2018 has seen a steady decline of cars being manufactured in the UK. The trend continued in August, as the number dropped again. The Society of Motor Manufacturers and Traders (SMMT), noted 89,254 cars came off the production line, 12.9% less than August 2017. Home market production dropped by 38% and 3.8% for exports. The unit number accounted for 16,271.
Around one million cars have been built in the UK this year, with four out of five being for export. Almost 850,000 cars were shipped abroad in the first eight months and 194,887 were built for the home market. This represents an 18.6% decline on the same period in 2017.
The SMMT have said there were a number of reasons for the decline, including model changes, planned maintenance shutdowns and preparation for the new emission standards. SMMT executive, Mike Hawes, said “the quieter summer months are often subject to fluctuations due to the variable timing and durable of annual maintenance and re-tooling shutdowns. This instability was exacerbated in August, with the industry racing to recertify entire model ranges to meet tougher testng standards to force on September 1st.”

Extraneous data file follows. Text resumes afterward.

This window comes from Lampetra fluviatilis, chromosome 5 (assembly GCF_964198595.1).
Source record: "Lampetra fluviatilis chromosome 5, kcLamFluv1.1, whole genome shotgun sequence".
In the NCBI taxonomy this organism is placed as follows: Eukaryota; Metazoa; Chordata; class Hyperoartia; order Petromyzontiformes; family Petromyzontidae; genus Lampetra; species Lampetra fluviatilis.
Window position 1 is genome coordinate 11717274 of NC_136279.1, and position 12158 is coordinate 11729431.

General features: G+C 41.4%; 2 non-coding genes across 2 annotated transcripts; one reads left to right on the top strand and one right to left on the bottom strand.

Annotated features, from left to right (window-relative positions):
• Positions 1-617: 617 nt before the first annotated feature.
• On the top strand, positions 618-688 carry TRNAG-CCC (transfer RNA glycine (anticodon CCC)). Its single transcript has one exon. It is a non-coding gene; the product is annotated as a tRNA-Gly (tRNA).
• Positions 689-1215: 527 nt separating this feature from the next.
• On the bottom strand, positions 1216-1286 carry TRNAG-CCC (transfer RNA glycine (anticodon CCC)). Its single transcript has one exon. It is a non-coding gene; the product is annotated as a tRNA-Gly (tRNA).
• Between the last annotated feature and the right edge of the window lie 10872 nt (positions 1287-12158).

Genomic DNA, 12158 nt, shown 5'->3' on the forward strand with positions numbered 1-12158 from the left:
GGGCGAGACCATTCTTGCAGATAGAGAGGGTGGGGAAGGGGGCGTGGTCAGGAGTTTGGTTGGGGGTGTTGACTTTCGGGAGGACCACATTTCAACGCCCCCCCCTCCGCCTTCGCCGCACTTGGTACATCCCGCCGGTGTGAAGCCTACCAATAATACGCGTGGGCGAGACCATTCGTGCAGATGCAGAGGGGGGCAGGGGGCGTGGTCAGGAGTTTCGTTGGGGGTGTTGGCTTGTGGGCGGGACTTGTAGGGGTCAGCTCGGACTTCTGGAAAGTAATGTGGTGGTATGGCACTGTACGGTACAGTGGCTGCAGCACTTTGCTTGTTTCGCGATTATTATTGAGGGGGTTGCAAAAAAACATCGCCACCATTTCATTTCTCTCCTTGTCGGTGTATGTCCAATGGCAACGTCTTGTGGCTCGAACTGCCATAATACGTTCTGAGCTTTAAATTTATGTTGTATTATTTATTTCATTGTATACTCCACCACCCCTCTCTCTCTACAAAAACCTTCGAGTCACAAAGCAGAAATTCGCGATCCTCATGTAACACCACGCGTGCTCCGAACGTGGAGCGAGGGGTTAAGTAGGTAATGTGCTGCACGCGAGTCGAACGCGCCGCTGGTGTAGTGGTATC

“With exports, the majority to the EU, continuing to drive demand, it underscores the importance of a Brexit agreement to safeguard this trade. For our sector, no deal is not an option.”
The SMMT have issued various warnings about the risk to UK car manufacturing. The governing body has stated the “government must now maintain economic stability and secure a deal with the EU which safeguards UK automotive interests.”
UK-based Mini have issued a similar warning, saying that it will shut down its Oxford plant during the weeks after the March 2019 exit. This is being done to coincide with the expected Brexit-related supply issues.